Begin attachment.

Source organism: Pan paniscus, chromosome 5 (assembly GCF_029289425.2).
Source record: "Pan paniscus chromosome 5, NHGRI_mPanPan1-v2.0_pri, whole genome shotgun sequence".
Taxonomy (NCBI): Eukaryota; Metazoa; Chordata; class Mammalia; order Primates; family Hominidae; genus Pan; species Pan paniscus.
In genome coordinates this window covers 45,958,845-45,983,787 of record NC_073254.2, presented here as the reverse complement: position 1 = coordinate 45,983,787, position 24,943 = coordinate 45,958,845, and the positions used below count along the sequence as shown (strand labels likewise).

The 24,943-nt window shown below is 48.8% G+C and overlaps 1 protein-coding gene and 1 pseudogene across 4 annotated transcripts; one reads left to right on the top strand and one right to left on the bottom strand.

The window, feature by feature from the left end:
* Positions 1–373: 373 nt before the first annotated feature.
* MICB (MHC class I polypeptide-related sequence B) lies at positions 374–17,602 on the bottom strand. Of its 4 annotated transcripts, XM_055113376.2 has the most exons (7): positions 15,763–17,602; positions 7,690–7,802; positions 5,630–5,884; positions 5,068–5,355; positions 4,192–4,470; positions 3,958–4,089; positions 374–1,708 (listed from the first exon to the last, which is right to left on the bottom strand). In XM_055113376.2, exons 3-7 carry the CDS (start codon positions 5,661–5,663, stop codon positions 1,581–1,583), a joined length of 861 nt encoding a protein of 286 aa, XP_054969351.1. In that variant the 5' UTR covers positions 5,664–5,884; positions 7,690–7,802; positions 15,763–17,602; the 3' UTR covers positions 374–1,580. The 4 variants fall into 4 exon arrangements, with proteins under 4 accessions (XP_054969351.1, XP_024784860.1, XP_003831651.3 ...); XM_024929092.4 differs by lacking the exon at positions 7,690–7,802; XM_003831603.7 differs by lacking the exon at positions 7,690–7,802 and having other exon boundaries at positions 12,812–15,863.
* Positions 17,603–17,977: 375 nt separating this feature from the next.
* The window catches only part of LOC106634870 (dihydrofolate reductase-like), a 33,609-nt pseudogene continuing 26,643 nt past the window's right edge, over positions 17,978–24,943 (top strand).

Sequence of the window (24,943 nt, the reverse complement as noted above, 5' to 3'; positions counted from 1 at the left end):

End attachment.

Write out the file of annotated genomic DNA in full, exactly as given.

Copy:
Source organism: Pan paniscus, chromosome 5 (assembly GCF_029289425.2).
Source record: "Pan paniscus chromosome 5, NHGRI_mPanPan1-v2.0_pri, whole genome shotgun sequence".
Taxonomy (NCBI): Eukaryota; Metazoa; Chordata; class Mammalia; order Primates; family Hominidae; genus Pan; species Pan paniscus.
In genome coordinates this window covers 45,958,845-45,983,787 of record NC_073254.2, presented here as the reverse complement: position 1 = coordinate 45,983,787, position 24,943 = coordinate 45,958,845, and the positions used below count along the sequence as shown (strand labels likewise).

The 24,943-nt window shown below is 48.8% G+C and overlaps 1 protein-coding gene and 1 pseudogene across 4 annotated transcripts; one reads left to right on the top strand and one right to left on the bottom strand.

The window, feature by feature from the left end:
* Positions 1–373: 373 nt before the first annotated feature.
* MICB (MHC class I polypeptide-related sequence B) lies at positions 374–17,602 on the bottom strand. Of its 4 annotated transcripts, XM_055113376.2 has the most exons (7): positions 15,763–17,602; positions 7,690–7,802; positions 5,630–5,884; positions 5,068–5,355; positions 4,192–4,470; positions 3,958–4,089; positions 374–1,708 (listed from the first exon to the last, which is right to left on the bottom strand). In XM_055113376.2, exons 3-7 carry the CDS (start codon positions 5,661–5,663, stop codon positions 1,581–1,583), a joined length of 861 nt encoding a protein of 286 aa, XP_054969351.1. In that variant the 5' UTR covers positions 5,664–5,884; positions 7,690–7,802; positions 15,763–17,602; the 3' UTR covers positions 374–1,580. The 4 variants fall into 4 exon arrangements, with proteins under 4 accessions (XP_054969351.1, XP_024784860.1, XP_003831651.3 ...); XM_024929092.4 differs by lacking the exon at positions 7,690–7,802; XM_003831603.7 differs by lacking the exon at positions 7,690–7,802 and having other exon boundaries at positions 12,812–15,863.
* Positions 17,603–17,977: 375 nt separating this feature from the next.
* The window catches only part of LOC106634870 (dihydrofolate reductase-like), a 33,609-nt pseudogene continuing 26,643 nt past the window's right edge, over positions 17,978–24,943 (top strand).

Sequence of the window (24,943 nt, the reverse complement as noted above, 5' to 3'; positions counted from 1 at the left end):